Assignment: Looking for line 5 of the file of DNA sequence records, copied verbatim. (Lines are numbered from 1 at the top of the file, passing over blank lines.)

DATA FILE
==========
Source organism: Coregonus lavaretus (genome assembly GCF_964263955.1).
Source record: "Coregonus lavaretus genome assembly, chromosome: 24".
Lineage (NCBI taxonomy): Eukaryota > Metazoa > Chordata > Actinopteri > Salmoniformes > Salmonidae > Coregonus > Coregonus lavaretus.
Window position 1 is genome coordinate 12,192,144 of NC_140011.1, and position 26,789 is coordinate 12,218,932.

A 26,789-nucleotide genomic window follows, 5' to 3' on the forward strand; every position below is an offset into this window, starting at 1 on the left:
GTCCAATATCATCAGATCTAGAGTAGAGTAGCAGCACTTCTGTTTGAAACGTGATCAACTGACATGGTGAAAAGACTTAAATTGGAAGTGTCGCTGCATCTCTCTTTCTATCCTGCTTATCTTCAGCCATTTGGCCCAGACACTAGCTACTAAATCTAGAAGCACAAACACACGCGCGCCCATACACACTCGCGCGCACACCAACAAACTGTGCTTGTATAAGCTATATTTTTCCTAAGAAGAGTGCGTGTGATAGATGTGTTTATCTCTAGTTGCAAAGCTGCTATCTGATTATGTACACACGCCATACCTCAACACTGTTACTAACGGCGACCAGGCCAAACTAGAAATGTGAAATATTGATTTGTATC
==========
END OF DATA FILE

A 26,789-nucleotide genomic window follows, 5' to 3' on the forward strand; every position below is an offset into this window, starting at 1 on the left: